MC: I have sort of wandered off course and ended up accidentally in what can loosely be called environmental philosophy. I didn’t train in philosophy, something that I was very anxious about for a while. Now I see it as its own quiet advantage. I began life as a student of English literature and language, and went from university into the arts, assuming I would be a creative writer. I wrote and published early poems, which led to collaborations with composers as a librettist. During my teens and twenties, I had also trained as a singer, and worked in education departments in classical music, so that was very much in my blood. Now, whatever muse I once had has also wandered off, although I continue to work in music. But this early training has allowed me a fleshed out understanding of different forms of human expression, and also a clearer idea of where one form ends and another must be taken up. When I began to battle with creative writing, I realized that I wasn’t anywhere near as interested in character or narrative as I was in ideas. I was always using writing to try to understand concrete ideas about what the world is and what relationship we can have with reality. It took me a long time to realize that – in my case – I couldn’t get the arts to sharpen the lens hard enough on the subjects and questions that interested me. Perhaps this was lack of talent. If I’d been Kafka, such failures might have been fewer. But even Kafka can only offer a prism through which questions can be shattered and given witness. When it comes to making real headway in very gnarly questions like what is a category like wildness? On what basis might it have value? The kinds of questions I realized I was desperately seeking answers to, nonfiction offered an easier way to lay bare some tentative answers. Initially, I dipped my toe in using creative nonfiction, which is really personal essay. This is a very effective way of reaching people with complex science or philosophy, who don’t necessarily want to read through technical ideas. But even this was a distraction for me. And while my latest book does contain the presence of me and the odd anecdote, I have tried to find a style now that is both accessible but much more directly about the ideas. So I guess what I’m saying is that the creative arts, humanities like philosophy, and science are often all interested in similar fundamental questions about the nature of reality. But how they can answer the questions are necessarily different. They are not alternatives to one another. Each mode places limits on what can be understood or expressed. But they are leaky containers, with the ideas from each freely flowing from one to the other, influencing the content of each. My only regret is that we still live in a world where science is reported as if it has anything to say about meaning. Science can give us some of the content for meaning, but the job of making sense of the value of science lies squarely with the arts. Sorry . . . that’s an awfully long and still impoverished answer!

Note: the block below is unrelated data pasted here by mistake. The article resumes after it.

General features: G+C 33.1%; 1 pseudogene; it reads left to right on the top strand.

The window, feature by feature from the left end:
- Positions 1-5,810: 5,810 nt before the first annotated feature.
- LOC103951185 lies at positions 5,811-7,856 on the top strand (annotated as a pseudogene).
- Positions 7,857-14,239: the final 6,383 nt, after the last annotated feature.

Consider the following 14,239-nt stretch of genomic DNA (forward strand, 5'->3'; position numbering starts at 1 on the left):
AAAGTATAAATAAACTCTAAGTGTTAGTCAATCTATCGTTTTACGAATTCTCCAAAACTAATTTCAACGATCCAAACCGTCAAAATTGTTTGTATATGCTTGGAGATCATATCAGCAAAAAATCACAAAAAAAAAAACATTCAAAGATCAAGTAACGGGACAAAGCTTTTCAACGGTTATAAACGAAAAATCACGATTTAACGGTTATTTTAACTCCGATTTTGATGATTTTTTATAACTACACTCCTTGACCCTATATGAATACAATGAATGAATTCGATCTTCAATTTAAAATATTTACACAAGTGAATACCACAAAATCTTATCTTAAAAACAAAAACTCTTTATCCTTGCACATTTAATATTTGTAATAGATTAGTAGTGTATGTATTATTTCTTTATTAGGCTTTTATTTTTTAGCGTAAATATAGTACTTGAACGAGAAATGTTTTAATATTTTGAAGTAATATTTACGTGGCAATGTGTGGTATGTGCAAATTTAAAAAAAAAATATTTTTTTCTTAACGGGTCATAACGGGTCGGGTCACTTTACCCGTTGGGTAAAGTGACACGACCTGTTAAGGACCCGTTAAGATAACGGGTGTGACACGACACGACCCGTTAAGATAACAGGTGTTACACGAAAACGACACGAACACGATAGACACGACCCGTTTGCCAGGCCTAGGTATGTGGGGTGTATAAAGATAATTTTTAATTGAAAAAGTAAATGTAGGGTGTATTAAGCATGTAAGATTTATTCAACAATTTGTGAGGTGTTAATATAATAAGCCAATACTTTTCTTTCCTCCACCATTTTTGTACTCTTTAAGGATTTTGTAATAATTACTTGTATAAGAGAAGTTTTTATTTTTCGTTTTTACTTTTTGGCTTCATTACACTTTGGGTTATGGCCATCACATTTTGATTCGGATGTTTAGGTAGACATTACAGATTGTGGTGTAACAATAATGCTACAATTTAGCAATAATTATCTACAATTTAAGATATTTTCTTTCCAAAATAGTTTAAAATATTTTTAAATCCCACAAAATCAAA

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GLB: What made you want to travel?